How much tax is levied on the selling of unlisted shares?

The bull market in listed stock markets has led to a bull market in unlisted stock markets, where investors buy and sell shares in private companies (such as Reliance Retail and HDFC Securities) that are not currently listed on the NSE or the BSE. Unlisted stock prices have also risen significantly in the last year, resulting in substantial returns for investors. These shares are purchased through brokers/direct sellers on unlisted markets and sold in a similar manner on unlisted marketplaces. Because these equities are not sold on a regulated stock exchange, no STT (security transaction tax) is applicable, and the manner in which taxes are applied differs from that of listed securities.

The following is the tax rate on the selling of unlisted shares:

The tax rate on profits realised on the sale of these shares would be determined by whether the shares are long or short term.

1. The long-term capital gains (LTCG) tax rate is 20% if the holding period is more than 24 months (with indexation benefit)

2. If the holding period is less than 24 months, the short-term capital gains (STCG) tax is calculated according to the slab rates.

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When it comes to listed stocks, shares held for more than 12 months are considered long term and are subject to a flat 10% tax. A flat 15% tax will be imposed if the listed security is held for less than 12 months.

Capital gains are calculated in the following way:

The fair market value of unquoted shares must be ascertained before capital gains may be calculated. The higher of the actual sale price and the sale price for tax purposes would then be considered the sale price. The cost of acquisition, as well as any transfer expenses, would be removed from the above-mentioned value. Indexation would be allowed in the case of long-term capital gains, and we would use the “indexed cost of acquisition” instead of the “actual cost of acquisition.” Under Section 54F, the LTCG exemption can also be claimed by investing the money in a residential property.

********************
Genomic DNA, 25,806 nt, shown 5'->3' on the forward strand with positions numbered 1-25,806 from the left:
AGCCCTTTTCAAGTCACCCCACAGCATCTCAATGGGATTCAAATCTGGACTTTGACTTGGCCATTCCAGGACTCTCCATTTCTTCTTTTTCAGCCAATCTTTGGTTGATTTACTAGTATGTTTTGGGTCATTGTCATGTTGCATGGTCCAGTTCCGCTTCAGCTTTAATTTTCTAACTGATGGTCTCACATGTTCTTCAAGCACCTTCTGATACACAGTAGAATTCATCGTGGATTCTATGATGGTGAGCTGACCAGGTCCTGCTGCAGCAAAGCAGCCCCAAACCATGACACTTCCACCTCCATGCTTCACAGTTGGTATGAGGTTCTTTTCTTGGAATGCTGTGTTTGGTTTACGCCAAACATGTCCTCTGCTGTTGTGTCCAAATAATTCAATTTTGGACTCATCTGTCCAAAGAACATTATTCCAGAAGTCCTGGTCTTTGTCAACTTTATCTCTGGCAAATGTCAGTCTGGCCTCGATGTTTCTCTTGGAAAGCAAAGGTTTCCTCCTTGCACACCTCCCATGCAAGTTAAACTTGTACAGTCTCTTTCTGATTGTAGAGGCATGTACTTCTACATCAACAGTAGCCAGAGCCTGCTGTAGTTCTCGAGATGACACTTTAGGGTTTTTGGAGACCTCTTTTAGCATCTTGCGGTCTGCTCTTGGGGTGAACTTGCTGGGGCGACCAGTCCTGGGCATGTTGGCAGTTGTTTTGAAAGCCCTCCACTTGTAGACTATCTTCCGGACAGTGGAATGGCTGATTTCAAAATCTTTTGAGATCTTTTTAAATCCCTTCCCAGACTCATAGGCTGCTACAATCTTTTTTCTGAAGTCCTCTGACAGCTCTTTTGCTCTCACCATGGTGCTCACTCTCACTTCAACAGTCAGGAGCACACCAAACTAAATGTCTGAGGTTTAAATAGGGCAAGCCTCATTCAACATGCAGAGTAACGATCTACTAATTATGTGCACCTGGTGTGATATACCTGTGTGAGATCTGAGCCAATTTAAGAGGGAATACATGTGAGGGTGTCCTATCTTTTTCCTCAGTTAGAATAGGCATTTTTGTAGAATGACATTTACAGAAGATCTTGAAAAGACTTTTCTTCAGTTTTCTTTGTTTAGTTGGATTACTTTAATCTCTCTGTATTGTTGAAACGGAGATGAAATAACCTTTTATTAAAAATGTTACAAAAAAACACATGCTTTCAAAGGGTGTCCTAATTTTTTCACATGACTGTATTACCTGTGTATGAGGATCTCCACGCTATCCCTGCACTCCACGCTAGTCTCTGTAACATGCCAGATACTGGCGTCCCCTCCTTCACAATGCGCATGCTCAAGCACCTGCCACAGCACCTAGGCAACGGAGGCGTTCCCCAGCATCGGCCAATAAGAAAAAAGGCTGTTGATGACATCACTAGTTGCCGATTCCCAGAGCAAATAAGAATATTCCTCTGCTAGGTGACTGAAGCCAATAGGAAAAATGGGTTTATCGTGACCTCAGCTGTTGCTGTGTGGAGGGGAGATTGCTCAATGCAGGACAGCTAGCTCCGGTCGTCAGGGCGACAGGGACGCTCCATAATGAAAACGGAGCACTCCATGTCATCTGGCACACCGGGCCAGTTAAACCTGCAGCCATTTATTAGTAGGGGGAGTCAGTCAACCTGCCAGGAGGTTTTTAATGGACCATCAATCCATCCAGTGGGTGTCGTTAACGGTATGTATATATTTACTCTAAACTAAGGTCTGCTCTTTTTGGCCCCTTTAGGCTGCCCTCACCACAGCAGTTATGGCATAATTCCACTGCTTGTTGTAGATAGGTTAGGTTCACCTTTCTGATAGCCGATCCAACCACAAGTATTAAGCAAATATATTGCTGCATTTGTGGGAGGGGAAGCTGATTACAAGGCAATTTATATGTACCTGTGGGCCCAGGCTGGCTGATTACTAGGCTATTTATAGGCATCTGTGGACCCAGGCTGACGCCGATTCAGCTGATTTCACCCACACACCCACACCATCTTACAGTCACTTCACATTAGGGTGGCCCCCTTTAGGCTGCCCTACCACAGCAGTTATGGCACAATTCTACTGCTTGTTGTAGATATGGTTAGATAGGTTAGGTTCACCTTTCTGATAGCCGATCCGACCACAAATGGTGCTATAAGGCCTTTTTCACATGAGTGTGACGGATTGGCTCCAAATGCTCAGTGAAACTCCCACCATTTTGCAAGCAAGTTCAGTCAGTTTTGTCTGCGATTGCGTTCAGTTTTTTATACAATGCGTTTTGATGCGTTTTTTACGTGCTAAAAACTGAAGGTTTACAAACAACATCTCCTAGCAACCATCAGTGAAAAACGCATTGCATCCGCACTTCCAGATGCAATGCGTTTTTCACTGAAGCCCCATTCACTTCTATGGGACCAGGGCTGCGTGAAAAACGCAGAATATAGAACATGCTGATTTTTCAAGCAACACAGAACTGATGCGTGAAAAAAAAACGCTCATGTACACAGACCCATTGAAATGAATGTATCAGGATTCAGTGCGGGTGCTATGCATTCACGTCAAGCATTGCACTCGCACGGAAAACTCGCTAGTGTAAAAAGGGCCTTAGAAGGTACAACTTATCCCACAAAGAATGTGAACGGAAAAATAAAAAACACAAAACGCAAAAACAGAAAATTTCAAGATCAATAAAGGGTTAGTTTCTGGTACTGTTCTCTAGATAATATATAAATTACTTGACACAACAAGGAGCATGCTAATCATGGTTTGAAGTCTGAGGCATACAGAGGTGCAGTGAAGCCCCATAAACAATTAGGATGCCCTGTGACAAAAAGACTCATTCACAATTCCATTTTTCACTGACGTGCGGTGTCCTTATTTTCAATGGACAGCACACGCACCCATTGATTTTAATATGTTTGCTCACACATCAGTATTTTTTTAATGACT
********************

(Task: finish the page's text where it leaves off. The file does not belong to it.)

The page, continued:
ITR submission:

A person who owns unlisted shares must report them on his or her income tax return. Only ITR-2 and ITR-3 can be employed in this instance, as ITR-1 and ITR-4 are not applicable. If an individual has business income in addition to capital gains from stock sales, these profits must be stated in ITR-3. These gains would be reported in ITR-2 if the person did not have any business income.

In the event of STCG, these must be declared in Schedule CG at Point No. A5; in the case of LTCG, they must be disclosed in Schedule CG at Point No. B9.

It should be noted that even if an individual does not buy or sell any unlisted shares during the year, but just holds unlisted shares purchased in prior years, he or she must disclose these unlisted shares in the ITR.

At Point (j) of Part A- General, information on the starting balance of securities on the first day of the financial year, the shares purchased/sold, and the closing balance of securities on the last day of the financial year would be needed to be revealed. This is one of the most typical blunders made by people who own unlisted stock; they only report it in the year of sale on their ITR. It’s worth noting that if a person had any unlisted shares at any point during the year, even if no transaction occurred, they must be stated in the IT return.

Set out on your journey:

If the shares are sold at a loss, the loss cannot be offset against any other source of income, such as a salary, a house, company income, or other kinds of income, but only against capital gains.

Only LTCG can be used to offset a long-term capital loss on the sale of unlisted shares. Short-term capital loss, on the other hand, can be deducted using both LTCG and STCG. If any loss remains after set-off, it can be carried forward for another eight years and offset with capital gains that may accrue in that time.